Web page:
Towards a Greener Lab: Reducing Single-Use Plastics

Towards a Greener Lab: Reducing Single-Use Plastics

Author: ChemistryViews

Research laboratories produce an estimated 5.5 million tons of plastic waste annually. Plastics are considered irreplaceable in many laboratories, and a researcher who performs experimental work generates about 15 times more plastic waste than the average person. Purnesh Chattopadhyay, Stella Bodiguel, and Juliane Simmchen, TU Dresden, Germany, encourage researchers to question where they can save on plastic in the lab and provide exemplary observations from their everyday laboratory life. In short, the 4R principle (Reduce, Reuse, Recycle, Rethink) should be considered to reduce plastic.

Reduce: Opt for small storage containers and the smallest pipette tips for experiments. Choose sustainable products and packaging alternatives, buy in bulk to reduce packaging, and prefer glass, ceramic, or metal items whenever possible. For example, use a metal spatula instead of one out of plastic or a Pasteur pipette out of glass instead of plastic.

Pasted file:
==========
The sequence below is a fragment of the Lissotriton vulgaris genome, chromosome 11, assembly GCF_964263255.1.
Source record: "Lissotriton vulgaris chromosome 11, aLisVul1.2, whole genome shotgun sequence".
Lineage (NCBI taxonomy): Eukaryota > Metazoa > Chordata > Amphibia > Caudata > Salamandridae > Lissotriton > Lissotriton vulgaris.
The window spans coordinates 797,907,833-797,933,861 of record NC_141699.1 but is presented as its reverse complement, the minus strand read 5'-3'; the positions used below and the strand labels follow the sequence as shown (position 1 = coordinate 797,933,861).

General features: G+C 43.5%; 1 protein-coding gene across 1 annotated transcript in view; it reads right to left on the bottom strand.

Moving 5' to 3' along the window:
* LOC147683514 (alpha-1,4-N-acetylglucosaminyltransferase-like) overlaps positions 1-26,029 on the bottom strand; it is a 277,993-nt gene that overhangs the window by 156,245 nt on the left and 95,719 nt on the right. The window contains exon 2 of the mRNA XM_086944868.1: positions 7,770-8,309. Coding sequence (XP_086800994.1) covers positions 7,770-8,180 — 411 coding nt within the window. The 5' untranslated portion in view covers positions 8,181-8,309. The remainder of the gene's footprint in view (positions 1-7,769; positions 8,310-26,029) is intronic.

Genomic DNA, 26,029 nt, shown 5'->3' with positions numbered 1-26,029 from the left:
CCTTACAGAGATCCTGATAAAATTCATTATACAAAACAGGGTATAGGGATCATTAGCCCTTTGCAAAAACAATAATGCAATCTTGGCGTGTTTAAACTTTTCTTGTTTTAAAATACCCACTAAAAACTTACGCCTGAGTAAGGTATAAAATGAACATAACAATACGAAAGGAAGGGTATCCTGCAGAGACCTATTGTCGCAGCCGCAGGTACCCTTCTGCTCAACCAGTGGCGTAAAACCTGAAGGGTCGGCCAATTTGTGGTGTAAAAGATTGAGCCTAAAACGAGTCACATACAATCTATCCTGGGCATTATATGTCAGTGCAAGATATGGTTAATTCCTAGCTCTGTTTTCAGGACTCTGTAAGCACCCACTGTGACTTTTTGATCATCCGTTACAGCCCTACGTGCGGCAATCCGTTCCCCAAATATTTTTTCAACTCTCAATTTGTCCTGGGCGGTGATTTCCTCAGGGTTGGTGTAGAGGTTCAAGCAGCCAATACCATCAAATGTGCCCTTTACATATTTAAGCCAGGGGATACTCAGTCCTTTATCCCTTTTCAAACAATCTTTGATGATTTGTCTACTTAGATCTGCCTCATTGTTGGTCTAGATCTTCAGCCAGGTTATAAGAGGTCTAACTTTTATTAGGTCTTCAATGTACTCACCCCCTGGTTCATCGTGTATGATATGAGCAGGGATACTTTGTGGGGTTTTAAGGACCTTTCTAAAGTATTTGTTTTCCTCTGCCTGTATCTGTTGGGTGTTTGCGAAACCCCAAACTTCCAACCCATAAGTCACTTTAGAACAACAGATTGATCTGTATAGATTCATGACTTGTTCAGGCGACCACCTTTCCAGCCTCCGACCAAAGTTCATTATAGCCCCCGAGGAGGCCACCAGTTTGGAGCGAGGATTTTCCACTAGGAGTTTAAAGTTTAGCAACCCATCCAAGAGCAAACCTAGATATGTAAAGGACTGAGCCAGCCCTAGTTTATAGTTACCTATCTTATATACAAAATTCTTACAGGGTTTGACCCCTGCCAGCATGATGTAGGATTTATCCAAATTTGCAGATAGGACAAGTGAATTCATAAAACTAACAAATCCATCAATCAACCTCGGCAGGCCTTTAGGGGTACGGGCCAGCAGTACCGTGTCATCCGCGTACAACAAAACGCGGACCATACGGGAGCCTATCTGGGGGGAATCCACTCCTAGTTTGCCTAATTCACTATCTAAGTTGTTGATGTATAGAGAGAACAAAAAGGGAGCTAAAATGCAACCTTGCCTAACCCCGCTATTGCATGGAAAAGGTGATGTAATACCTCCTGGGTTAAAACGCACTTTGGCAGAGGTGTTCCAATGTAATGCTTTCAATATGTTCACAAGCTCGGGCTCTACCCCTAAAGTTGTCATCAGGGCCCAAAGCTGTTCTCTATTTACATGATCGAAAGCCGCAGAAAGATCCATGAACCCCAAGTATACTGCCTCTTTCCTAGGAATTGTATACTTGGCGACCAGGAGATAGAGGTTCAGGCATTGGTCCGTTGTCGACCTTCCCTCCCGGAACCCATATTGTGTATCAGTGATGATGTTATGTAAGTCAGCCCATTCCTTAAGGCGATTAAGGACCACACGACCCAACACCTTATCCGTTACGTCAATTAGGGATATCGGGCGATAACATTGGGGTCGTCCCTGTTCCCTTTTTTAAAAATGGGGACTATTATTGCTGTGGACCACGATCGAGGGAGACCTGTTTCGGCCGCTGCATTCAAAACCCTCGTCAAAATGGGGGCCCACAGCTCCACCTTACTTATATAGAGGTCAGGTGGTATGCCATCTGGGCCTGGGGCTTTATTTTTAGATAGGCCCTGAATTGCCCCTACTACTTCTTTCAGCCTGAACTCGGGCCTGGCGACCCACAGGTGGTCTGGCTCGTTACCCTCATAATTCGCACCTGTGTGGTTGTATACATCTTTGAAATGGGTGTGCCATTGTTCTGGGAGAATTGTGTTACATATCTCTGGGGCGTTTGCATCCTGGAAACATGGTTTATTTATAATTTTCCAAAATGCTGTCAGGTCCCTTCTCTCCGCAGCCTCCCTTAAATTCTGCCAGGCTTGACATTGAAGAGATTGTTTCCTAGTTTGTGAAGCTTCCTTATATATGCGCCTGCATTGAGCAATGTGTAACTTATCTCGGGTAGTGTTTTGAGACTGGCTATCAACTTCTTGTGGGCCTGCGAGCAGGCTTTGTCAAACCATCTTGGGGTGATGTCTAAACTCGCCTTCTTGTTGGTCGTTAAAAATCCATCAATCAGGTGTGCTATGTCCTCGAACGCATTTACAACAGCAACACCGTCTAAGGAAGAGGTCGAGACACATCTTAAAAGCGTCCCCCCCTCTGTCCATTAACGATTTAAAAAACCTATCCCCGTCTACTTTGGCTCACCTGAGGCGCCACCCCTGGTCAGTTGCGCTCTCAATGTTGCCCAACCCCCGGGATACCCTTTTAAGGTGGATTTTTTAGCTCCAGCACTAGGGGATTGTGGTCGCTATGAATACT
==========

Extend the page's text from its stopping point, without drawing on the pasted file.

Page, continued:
Reuse: Use items multiple times during an experiment, such as pipetting water and then buffer solution with the same pipette when diluting buffer solutions. Single-use plastic items can often be used more than once. To reduce pipette usage, the team, for example, attaches a Pasteur pipette to the side of each solvent bottle. There is a certain risk of contamination, but this can be minimized by working mindfully.

Recycle: Collect recyclable plastics like high-density polyethylene (HDPE) or PET separately from non-recyclable ones like polycarbonate. Clean contaminated plastic before disposal. Dispose of packaging in recycling bins, not in laboratory waste. Stay informed about recycling and take-back programs.

Rethink: Prioritize sustainable alternatives and options, and treat the environment with respect. Exchange ideas with other research groups. As long as virgin plastic is more cost-effective than recycled alternatives, we must actively and consciously strive to handle plastic items responsibly in the laboratory, the team recommends.



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